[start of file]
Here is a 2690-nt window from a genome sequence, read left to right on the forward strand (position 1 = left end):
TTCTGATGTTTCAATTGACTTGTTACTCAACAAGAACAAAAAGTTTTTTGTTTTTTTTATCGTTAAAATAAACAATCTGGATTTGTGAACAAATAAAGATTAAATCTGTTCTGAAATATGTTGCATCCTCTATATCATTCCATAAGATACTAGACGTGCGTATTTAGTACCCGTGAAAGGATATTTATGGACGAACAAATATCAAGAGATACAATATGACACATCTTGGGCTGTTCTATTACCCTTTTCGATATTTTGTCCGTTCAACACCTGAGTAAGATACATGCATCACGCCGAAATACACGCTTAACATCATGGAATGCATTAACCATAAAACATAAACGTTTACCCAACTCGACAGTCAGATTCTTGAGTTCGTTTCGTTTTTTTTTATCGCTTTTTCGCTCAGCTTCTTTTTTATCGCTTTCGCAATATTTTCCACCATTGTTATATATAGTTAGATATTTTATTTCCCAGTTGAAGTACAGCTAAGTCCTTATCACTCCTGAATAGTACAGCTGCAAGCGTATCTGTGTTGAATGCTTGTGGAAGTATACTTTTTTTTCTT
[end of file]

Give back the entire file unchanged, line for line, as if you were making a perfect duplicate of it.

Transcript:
Here is a 2690-nt window from a genome sequence, read left to right on the forward strand (position 1 = left end):
TTCTGATGTTTCAATTGACTTGTTACTCAACAAGAACAAAAAGTTTTTTGTTTTTTTTATCGTTAAAATAAACAATCTGGATTTGTGAACAAATAAAGATTAAATCTGTTCTGAAATATGTTGCATCCTCTATATCATTCCATAAGATACTAGACGTGCGTATTTAGTACCCGTGAAAGGATATTTATGGACGAACAAATATCAAGAGATACAATATGACACATCTTGGGCTGTTCTATTACCCTTTTCGATATTTTGTCCGTTCAACACCTGAGTAAGATACATGCATCACGCCGAAATACACGCTTAACATCATGGAATGCATTAACCATAAAACATAAACGTTTACCCAACTCGACAGTCAGATTCTTGAGTTCGTTTCGTTTTTTTTTATCGCTTTTTCGCTCAGCTTCTTTTTTATCGCTTTCGCAATATTTTCCACCATTGTTATATATAGTTAGATATTTTATTTCCCAGTTGAAGTACAGCTAAGTCCTTATCACTCCTGAATAGTACAGCTGCAAGCGTATCTGTGTTGAATGCTTGTGGAAGTATACTTTTTTTTCTT